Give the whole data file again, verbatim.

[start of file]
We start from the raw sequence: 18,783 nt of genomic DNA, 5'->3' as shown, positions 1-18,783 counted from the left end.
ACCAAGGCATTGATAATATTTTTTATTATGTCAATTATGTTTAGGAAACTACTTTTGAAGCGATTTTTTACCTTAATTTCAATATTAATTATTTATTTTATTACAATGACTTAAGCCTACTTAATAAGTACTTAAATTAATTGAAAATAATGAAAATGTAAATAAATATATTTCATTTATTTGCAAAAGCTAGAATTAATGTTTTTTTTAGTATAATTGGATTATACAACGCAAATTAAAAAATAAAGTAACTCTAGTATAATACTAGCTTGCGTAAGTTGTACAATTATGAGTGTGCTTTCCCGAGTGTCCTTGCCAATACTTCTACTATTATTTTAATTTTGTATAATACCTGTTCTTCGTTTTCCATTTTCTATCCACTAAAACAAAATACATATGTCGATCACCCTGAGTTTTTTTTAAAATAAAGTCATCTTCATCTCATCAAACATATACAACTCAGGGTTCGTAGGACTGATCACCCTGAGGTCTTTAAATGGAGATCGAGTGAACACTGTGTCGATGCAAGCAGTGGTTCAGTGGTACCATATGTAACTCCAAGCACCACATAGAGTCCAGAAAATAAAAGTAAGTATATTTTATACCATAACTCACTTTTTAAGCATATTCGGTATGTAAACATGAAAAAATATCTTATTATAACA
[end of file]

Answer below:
We start from the raw sequence: 18,783 nt of genomic DNA, 5'->3' as shown, positions 1-18,783 counted from the left end.
ACCAAGGCATTGATAATATTTTTTATTATGTCAATTATGTTTAGGAAACTACTTTTGAAGCGATTTTTTACCTTAATTTCAATATTAATTATTTATTTTATTACAATGACTTAAGCCTACTTAATAAGTACTTAAATTAATTGAAAATAATGAAAATGTAAATAAATATATTTCATTTATTTGCAAAAGCTAGAATTAATGTTTTTTTTAGTATAATTGGATTATACAACGCAAATTAAAAAATAAAGTAACTCTAGTATAATACTAGCTTGCGTAAGTTGTACAATTATGAGTGTGCTTTCCCGAGTGTCCTTGCCAATACTTCTACTATTATTTTAATTTTGTATAATACCTGTTCTTCGTTTTCCATTTTCTATCCACTAAAACAAAATACATATGTCGATCACCCTGAGTTTTTTTTAAAATAAAGTCATCTTCATCTCATCAAACATATACAACTCAGGGTTCGTAGGACTGATCACCCTGAGGTCTTTAAATGGAGATCGAGTGAACACTGTGTCGATGCAAGCAGTGGTTCAGTGGTACCATATGTAACTCCAAGCACCACATAGAGTCCAGAAAATAAAAGTAAGTATATTTTATACCATAACTCACTTTTTAAGCATATTCGGTATGTAAACATGAAAAAATATCTTATTATAACA